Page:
A group of 52 Japanese women trying to establish friendly relations with North Korea boarded the controversial ferry Mangyongbong-92 for a 12-day visit to North Korea that ended Sept. 6.
The group was led by former House of Councilors member Sumiko Shimizu, and this writer accompanied them.
During the 30-hour voyage from Niigata to Wonsan, an executive of the Niigata office of the pro-Pyongyang General Association of Korean Residents in Japan (Chongryun) offered to become a guide for the group, saying, “I will open the whole of the ship to you.”
Except for pictures of the late North Korean leader Kim Il Sung and his son, current leader Kim Jong Il, and slogans displayed in various parts of the ferry, it is an ordinary passenger ship, complete with cabins and lounges.
“There is nothing to be ashamed of, although various suspicions have been raised,” the Chongryun official claimed.
A 35-year-old crewman said, “It pains me when we are told to ‘get out’ every time we enter Niigata.”
The 9,672-ton ferry runs between Niigata and Wonsan on an irregular basis. Japanese authorities allege North Korea has used the vessel for espionage and for carrying illicit cargoes.
Last year, the transport ministry carried out port state control inspections of the ferry.
In inspections in August, four minor safety infractions were found. Nothing amiss was found in inspections a month later.
After a dinner aboard ship, the Japanese group held an exchange meeting with about 100 North Korean residents of Japan who were on the voyage.
Some of the female crew members, who wore uniforms in the daytime, changed into traditional yellow and green ch’ima chogori costumes in the evening and sang songs for the passengers.
Some of the Japanese women also danced with students from Korean University in Tokyo, sparking cheers from those present.
In Pyongyang, the Japanese group stayed at the Potong Kang Hotel, located beside a river. One evening, some group members drank beer with Koreans around a table in the hotel bar.
A North Korean guide said, “People’s anti-Japanese feelings are very” strong. A tense mood ensued when the topic of North Korea’s abductions of Japanese nationals was raised.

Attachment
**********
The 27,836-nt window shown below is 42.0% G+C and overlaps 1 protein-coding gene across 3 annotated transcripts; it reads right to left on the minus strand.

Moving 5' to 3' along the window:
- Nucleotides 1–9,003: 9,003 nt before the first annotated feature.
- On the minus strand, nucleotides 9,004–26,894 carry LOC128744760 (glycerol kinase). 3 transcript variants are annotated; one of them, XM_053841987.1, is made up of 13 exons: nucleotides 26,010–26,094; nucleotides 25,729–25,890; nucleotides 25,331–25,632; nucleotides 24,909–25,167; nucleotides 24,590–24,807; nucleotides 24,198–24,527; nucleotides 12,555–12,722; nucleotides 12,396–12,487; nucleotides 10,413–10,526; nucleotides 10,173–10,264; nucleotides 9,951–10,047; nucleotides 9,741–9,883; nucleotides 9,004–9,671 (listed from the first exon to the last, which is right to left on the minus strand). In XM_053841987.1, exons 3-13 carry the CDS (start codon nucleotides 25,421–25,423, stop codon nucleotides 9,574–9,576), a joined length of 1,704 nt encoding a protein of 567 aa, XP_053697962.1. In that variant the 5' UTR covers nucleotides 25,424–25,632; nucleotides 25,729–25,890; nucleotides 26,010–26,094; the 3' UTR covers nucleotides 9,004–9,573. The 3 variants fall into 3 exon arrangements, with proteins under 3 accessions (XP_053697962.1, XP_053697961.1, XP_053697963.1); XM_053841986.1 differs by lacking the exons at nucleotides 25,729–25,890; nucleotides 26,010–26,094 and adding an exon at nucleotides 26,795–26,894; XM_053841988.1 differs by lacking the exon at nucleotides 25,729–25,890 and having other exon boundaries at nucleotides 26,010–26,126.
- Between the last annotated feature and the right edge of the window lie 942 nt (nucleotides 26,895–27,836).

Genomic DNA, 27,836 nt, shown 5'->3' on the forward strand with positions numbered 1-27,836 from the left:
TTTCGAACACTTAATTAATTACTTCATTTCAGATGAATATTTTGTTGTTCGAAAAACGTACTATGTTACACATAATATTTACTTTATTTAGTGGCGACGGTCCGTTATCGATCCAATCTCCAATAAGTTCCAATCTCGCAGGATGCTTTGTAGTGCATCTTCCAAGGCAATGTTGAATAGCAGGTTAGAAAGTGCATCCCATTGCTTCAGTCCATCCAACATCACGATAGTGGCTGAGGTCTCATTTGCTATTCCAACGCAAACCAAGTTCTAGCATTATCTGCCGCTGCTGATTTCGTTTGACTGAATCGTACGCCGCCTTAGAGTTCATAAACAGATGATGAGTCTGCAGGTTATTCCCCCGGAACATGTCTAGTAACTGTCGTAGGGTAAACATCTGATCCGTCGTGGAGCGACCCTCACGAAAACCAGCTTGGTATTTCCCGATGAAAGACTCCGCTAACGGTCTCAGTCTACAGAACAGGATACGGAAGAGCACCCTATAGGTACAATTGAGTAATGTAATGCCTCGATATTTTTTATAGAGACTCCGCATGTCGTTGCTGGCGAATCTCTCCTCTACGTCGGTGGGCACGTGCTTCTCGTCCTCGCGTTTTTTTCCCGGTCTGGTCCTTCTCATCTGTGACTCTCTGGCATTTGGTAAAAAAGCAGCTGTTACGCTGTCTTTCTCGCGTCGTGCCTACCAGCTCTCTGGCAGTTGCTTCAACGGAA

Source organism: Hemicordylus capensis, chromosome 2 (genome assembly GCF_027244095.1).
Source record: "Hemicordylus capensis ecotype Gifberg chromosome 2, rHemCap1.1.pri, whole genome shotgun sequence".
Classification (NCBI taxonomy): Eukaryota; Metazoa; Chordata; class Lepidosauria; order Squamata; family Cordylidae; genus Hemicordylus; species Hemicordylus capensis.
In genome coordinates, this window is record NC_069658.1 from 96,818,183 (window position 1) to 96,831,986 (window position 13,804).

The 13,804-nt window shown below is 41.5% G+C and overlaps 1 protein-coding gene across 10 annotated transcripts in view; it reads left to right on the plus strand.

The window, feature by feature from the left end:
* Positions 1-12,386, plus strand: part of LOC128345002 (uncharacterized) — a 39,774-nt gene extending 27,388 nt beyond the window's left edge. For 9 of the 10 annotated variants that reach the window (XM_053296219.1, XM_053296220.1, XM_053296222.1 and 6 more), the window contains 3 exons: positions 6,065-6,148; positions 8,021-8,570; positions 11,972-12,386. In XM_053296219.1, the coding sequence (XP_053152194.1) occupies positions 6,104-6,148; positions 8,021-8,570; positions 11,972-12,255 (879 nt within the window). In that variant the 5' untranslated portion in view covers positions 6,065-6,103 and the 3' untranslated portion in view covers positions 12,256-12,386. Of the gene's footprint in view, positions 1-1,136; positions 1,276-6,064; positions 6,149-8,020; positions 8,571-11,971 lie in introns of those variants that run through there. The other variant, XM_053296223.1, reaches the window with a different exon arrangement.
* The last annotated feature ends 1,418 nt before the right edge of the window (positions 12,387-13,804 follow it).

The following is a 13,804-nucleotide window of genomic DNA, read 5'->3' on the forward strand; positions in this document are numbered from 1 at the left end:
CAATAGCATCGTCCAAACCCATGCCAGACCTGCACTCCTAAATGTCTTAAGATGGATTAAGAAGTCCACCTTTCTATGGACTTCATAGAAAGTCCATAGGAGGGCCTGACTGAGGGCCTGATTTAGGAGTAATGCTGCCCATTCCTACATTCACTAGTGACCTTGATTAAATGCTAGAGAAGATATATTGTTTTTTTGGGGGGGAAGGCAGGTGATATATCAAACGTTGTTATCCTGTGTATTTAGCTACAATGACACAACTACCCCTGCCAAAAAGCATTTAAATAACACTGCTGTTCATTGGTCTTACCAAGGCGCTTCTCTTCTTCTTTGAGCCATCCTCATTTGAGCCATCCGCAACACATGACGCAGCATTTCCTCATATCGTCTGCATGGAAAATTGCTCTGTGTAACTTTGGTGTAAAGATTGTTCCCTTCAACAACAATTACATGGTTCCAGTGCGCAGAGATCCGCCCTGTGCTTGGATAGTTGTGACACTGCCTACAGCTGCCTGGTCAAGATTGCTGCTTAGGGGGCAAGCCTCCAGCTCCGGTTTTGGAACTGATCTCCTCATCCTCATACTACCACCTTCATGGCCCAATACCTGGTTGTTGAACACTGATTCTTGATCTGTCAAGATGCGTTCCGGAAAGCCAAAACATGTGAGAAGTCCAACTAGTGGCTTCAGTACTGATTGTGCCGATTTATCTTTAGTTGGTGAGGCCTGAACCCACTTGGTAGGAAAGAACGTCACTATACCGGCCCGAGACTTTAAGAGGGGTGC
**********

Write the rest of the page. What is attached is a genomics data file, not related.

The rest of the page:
In response, the guide talked about Japan’s abduction and enslavement of Koreans during Japan’s colonial rule. The issue of postwar Japanese compensation was also raised.
The conversation ended when one of those present said, “Let’s end these talks.” Another guide sitting at the next table said: “Diplomatic normalization is necessary. Let’s join hands together for that.” With his remark, the meeting ended.
At a meeting of Japanese and North Korean women at a culture hall on the fourth day of the visit, an appeal for peaceful reunification of the Korean Peninsula and diplomatic normalization between Japan and the North was adopted.
Local media splashed the news, and a female interpreter said, “We are pleased that a favorable atmosphere has been created.”
There were no chances for the Japanese women to walk freely in the capital, as they were chiefly moved by bus. From the bus could be seen trees and women talking and smiling, some eating ice cream.
“The city and people have become brighter,” reckoned a group member, who has visited the capital many times.
The group also visited a clothing plant where some 600 people work. Some of the sewing machines were inoperable due to a power shortage. Plant officials said the situation would become normal next year.
T-shirts for export to China and Eastern Europe, were displayed at the plant.
“We also want orders from Japan,” said plant manager Cho Song Hwan.